Extra Texture (Read All About It) was remastered for CD release in January 1992.[161] The album was remastered again and reissued in September 2014, as both a separate release and as part of the Harrison box set The Apple Years 1968–75.[162] The 2014 reissue includes a liner note essay by radio producer and author Kevin Howlett, and adds a new version of "This Guitar", based on a demo that Harrison recorded in 1992 for Dave Stewart.[163] Previously issued only as a digital download for the latter's Platinum Weird project, in 2006,[164] the track features overdubs from Stewart, Harrison's son Dhani, Ringo Starr and singer Kara DioGuardi.[163] Previewing the release on, Olivia Harrison spoke of the "strong melodies and thought-provoking lyrics" of many of the songs on Extra Texture, adding: "They are moody and personal and some of my favourites."[165]

Critical reception[edit]

Contemporary reviews[edit]

Discussing the album's reception in his 1977 book The Beatles Forever, Nicholas Schaffner wrote: "Harrison's worldly critics, who had long found his sermons insufferable, responded like bulls to a red flag to Extra Texture, which contains a number of treatises on how reviewers always 'miss the point.'" Even Harrison's loyal "disciples", Schaffner continued, tended to view the album as "plodding and aimless".[136] Rolling Stone's reviewer, Dave Marsh, highlighted "You" as a return to All Things Must Pass-style grandeur, and "Can't Stop Thinking About You" and "Tired of Midnight Blue" as "the most effective nine minutes of music" the artist had made since 1970. Generally, on an album that was "sketchy at best", however, Marsh bemoaned the over-reliance on "merely competent" keyboards and Harrison's "affectingly feeble voice", before concluding: "Harrison is no longer a Beatle, as he has reminded us more than we have asked. But if he learned nothing else from his experience in that organization, it ought to have been that a good guitar player isn't worth much without a band."[121]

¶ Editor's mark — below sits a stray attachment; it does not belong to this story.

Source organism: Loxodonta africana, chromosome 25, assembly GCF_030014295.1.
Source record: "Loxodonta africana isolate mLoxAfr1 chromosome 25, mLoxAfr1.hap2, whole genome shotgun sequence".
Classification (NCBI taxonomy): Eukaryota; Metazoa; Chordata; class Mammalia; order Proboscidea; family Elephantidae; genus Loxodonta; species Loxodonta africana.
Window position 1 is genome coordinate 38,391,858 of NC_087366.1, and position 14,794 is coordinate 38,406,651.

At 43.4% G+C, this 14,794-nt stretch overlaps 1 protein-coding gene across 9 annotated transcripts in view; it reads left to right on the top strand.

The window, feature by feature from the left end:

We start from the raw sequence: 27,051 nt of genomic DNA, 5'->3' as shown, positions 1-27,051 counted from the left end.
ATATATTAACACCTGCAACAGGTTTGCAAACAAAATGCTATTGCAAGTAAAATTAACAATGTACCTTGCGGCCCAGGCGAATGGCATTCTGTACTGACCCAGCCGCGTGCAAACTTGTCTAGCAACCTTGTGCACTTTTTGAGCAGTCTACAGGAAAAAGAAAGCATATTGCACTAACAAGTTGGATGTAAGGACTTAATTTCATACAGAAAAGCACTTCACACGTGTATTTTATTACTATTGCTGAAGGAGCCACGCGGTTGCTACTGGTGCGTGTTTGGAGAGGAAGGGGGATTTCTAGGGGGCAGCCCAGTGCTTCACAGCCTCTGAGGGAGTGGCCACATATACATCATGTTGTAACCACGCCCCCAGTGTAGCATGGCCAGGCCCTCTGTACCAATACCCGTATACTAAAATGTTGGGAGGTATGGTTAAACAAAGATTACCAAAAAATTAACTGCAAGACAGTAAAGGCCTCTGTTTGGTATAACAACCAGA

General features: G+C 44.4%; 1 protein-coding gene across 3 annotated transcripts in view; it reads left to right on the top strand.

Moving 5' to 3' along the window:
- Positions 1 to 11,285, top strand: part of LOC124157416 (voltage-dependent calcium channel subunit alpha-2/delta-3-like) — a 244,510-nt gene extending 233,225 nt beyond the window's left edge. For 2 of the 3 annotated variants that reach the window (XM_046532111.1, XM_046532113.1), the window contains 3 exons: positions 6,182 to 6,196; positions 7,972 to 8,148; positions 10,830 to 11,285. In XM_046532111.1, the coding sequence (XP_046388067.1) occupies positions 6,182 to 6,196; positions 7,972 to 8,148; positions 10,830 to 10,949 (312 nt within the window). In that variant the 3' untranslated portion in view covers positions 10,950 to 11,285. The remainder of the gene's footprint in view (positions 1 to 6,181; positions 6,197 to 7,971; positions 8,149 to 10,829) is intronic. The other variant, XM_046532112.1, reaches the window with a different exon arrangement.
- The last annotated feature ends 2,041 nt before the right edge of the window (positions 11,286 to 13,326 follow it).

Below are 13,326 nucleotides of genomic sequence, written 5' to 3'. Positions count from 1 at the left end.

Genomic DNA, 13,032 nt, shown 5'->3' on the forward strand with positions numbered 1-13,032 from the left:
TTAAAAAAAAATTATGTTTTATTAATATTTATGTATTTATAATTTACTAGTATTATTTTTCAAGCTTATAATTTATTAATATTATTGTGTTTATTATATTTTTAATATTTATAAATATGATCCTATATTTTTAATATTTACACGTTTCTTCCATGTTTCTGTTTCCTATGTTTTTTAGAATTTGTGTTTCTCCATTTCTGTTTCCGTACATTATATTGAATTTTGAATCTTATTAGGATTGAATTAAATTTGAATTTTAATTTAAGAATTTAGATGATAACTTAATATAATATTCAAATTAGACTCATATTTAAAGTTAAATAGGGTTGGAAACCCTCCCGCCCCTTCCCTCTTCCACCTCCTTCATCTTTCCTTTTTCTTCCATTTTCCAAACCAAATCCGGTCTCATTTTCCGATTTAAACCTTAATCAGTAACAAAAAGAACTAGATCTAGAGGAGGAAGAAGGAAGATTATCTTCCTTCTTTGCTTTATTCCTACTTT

In the NME, Neil Spencer wrote that "Though Extra Texture isn't the Harrison revival that many might have hopes for, it's still several leagues superior to Hari's more recent efforts; and just as All Things Must Pass would have made a great single album, so Extra Texture would make a more than commendable single side." Spencer described the album's content as "the customary mournful and doom-laden Harrison we've come to know and fear, only this time the rigours of love take precedence over matters spiritual", and he advised his readers: "I've played it, I don't mind it ... Hari fans can anticipate purchase with glee. Others approach with cautious optimism."[166][167] Reviewing for Melody Maker, Ray Coleman described it as "splendid" and approved of Harrison's return to his 1960s musical influences. Coleman especially admired the first three songs and said that the album was a "re-statement of the fundamentals we should all cherish".[168]